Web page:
The deep groaning and creaking sound of the huge ancient wooden door being pulled open
echoes loudly throughout the small yet cavernous chapel.
It must be the vaulted ceiling helping to carry the sound deep into the hallowed room.
The burning votives cast an otherworldly glow.
There is a lingering scent of incense mixed with the musty dampness.

There is a lone figure, an older woman, kneeling at one of the front pews…
her rosary woven through her fingers, moving ever so slightly,
bead per bead as she silently makes her petitions before the small statue.

I once heard it put that religion was just something for old women and children.
Pity that…as that must mean that older women and children are the only ones
who “get it”…everyone else must be too vain, too prideful, and too arrogant
to truly understand.

My eyes begin to adjust to the lack of lighting as the cool air is a welcomed feeling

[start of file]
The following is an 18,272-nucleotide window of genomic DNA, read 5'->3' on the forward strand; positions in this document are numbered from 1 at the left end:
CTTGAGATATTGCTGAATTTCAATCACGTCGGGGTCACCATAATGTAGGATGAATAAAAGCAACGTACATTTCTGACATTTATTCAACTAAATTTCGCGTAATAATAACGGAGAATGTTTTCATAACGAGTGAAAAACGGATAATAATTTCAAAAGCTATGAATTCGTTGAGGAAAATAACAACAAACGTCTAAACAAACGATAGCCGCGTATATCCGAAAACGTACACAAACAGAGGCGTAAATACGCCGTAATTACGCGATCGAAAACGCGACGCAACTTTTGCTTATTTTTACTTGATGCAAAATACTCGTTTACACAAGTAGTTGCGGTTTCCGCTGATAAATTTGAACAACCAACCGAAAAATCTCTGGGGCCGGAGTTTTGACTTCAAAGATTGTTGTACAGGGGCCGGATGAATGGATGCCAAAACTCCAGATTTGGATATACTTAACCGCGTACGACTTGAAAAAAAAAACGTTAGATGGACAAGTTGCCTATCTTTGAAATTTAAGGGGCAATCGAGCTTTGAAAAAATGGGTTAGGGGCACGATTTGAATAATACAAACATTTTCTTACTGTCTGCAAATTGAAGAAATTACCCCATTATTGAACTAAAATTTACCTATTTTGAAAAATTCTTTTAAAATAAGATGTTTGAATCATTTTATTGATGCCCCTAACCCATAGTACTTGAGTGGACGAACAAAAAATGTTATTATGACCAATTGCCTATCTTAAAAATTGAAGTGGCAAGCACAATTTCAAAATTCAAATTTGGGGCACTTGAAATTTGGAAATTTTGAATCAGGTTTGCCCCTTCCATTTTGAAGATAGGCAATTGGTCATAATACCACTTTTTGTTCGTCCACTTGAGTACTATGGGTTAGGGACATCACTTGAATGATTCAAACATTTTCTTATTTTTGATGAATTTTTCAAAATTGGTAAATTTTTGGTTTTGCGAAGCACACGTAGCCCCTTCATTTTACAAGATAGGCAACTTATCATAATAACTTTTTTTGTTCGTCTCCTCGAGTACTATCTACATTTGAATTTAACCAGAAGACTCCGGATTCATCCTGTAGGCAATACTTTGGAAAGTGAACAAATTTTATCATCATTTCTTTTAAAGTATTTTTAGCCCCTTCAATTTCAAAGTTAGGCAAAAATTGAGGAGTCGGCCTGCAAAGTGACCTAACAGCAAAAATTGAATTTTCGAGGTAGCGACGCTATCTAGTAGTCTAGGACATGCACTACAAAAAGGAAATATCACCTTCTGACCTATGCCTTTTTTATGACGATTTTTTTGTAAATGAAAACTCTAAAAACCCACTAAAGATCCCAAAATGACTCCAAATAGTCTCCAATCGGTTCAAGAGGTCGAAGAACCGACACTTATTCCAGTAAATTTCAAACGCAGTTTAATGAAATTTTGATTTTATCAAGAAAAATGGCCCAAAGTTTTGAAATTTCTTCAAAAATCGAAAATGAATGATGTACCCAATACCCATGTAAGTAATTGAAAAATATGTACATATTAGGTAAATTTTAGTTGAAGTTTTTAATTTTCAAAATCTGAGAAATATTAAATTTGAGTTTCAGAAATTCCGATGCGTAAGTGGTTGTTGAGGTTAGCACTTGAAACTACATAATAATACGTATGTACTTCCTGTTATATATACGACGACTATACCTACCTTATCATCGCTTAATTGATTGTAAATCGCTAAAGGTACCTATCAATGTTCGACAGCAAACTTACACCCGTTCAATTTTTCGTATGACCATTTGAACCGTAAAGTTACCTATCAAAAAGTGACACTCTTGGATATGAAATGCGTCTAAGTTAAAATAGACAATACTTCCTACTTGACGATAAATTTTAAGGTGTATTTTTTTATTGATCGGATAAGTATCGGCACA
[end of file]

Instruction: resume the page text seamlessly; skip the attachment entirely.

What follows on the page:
against the late afternoon Autumn warmth outside.
I walk slowly, quietly, reverently down the small aisle,
my hand resting on the smooth wooden end cap of each pew, as I make my way to my seat of choice.
I kneel slightly, the genuflection of reverence, before slipping into the pew.

I’m not Catholic but raised Anglican–yet I oddly welcome and greatly appreciate the nuances
of ancient worship–-more than would be expected from my raising.
There is a deep mystery that I believe many in our mainstream churches miss.
This Christianity of ours is an ancient faith but that is too sadly forgotten in this age
of the technologically savvy megachurch.
The ancient components of worship seem lost on those now sitting in stadium type seating waiting,
as if ready for the latest blockbuster to begin,